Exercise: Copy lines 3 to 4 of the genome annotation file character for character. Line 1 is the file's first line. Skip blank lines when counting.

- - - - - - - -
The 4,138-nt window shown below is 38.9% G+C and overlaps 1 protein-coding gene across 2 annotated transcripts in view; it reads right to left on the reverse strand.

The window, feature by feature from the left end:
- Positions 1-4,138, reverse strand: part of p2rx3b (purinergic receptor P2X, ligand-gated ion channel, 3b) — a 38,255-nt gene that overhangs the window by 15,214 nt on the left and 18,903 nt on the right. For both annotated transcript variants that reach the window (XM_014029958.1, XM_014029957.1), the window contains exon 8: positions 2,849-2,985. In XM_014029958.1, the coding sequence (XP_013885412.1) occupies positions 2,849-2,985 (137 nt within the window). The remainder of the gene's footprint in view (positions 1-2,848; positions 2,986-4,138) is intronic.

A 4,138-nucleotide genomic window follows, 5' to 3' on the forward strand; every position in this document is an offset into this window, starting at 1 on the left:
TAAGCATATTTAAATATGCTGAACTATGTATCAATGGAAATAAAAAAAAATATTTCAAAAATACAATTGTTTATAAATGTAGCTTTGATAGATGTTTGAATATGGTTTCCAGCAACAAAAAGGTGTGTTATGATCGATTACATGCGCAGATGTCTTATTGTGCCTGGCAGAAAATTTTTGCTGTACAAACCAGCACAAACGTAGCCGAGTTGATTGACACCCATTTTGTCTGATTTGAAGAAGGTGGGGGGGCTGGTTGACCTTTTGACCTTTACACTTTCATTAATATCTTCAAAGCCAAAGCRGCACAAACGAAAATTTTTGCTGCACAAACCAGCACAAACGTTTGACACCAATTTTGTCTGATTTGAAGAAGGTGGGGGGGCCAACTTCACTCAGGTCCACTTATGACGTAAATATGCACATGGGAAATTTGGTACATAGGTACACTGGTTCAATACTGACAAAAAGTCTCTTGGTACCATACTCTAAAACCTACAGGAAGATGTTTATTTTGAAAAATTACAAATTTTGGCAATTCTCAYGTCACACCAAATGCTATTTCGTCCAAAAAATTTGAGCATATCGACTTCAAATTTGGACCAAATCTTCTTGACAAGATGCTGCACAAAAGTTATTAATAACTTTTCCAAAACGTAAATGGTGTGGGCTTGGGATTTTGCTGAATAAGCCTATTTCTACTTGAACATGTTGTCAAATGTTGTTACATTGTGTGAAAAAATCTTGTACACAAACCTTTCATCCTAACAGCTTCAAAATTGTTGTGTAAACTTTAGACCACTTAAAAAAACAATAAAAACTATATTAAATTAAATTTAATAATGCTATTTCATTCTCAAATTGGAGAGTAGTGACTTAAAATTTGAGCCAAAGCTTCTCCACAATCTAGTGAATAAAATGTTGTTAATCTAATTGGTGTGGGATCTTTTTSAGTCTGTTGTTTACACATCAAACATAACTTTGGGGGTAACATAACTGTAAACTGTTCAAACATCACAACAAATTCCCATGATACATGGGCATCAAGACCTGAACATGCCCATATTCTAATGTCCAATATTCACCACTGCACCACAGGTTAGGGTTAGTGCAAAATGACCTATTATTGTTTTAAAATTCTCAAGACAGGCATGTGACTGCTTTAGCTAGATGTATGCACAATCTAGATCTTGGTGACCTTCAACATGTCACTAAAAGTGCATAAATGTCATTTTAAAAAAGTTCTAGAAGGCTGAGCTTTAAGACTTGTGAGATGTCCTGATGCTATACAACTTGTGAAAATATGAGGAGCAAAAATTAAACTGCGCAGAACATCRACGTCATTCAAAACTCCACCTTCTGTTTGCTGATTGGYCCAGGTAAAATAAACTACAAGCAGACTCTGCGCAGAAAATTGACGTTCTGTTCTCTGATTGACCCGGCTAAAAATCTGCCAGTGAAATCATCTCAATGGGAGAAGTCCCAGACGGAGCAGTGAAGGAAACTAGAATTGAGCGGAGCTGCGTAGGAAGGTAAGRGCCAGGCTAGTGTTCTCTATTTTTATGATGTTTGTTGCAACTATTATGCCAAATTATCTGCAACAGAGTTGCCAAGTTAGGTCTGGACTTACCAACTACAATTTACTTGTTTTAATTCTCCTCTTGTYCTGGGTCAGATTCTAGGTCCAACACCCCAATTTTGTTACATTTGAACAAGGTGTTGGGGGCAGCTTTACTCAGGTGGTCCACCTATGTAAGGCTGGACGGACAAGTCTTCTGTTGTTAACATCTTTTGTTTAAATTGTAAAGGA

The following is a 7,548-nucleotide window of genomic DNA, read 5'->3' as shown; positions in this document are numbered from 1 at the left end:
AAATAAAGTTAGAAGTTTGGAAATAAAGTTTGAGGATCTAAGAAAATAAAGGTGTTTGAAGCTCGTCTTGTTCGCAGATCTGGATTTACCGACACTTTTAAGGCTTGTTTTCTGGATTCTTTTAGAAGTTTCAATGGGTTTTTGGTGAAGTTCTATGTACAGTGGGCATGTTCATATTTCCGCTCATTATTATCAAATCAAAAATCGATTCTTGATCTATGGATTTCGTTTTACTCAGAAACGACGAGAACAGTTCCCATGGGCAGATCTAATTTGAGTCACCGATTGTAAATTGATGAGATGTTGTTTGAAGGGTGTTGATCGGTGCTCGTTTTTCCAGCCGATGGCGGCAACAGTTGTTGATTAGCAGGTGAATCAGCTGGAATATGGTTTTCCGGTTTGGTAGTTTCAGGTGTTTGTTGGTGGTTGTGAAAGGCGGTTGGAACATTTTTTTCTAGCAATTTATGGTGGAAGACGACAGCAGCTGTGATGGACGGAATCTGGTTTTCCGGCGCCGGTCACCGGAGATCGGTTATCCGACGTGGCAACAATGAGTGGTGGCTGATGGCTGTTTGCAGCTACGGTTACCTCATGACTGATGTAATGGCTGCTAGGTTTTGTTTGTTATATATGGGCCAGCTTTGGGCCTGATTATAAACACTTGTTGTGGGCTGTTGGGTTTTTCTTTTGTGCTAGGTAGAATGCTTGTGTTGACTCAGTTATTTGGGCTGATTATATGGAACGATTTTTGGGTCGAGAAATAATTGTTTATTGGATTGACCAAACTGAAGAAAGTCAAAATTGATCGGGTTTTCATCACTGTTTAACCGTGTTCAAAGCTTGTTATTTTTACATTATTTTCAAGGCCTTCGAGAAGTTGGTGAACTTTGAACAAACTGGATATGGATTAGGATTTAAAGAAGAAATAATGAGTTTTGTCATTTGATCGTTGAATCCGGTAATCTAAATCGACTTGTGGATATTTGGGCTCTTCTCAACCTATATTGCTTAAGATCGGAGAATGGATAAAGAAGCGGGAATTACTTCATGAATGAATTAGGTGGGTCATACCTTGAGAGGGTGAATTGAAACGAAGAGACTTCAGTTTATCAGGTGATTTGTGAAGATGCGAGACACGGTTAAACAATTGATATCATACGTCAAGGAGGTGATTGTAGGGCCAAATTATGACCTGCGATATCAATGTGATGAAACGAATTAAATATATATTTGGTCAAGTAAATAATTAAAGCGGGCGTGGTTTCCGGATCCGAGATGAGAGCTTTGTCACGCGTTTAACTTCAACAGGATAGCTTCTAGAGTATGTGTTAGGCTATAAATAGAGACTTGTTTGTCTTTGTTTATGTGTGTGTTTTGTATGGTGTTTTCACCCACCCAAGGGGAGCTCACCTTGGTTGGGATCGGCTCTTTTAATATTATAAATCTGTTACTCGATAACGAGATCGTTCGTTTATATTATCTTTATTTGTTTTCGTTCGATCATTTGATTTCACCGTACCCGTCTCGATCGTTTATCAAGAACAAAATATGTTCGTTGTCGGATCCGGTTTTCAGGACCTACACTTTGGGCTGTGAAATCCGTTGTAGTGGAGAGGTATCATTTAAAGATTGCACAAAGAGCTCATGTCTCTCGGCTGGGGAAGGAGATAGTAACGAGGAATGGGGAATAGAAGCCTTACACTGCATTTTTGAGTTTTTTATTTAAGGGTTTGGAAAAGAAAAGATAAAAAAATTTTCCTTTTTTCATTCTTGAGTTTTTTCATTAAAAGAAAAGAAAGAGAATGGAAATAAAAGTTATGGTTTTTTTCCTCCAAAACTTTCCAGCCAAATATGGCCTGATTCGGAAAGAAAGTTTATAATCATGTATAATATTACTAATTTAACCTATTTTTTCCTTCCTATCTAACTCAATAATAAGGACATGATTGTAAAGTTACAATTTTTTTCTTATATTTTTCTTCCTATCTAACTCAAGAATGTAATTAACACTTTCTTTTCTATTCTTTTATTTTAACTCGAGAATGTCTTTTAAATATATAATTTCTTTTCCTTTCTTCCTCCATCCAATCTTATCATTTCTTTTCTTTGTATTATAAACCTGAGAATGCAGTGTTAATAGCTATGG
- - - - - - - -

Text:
- Positions 1-4,138, reverse strand: part of p2rx3b (purinergic receptor P2X, ligand-gated ion channel, 3b) — a 38,255-nt gene that overhangs the window by 15,214 nt on the left and 18,903 nt on the right. For both annotated transcript variants that reach the window (XM_014029958.1, XM_014029957.1), the window contains exon 8: positions 2,849-2,985. In XM_014029958.1, the coding sequence (XP_013885412.1) occupies positions 2,849-2,985 (137 nt within the window). The remainder of the gene's footprint in view (positions 1-2,848; positions 2,986-4,138) is intronic.

A 4,138-nucleotide genomic window follows, 5' to 3' on the forward strand; every position in this document is an offset into this window, starting at 1 on the left: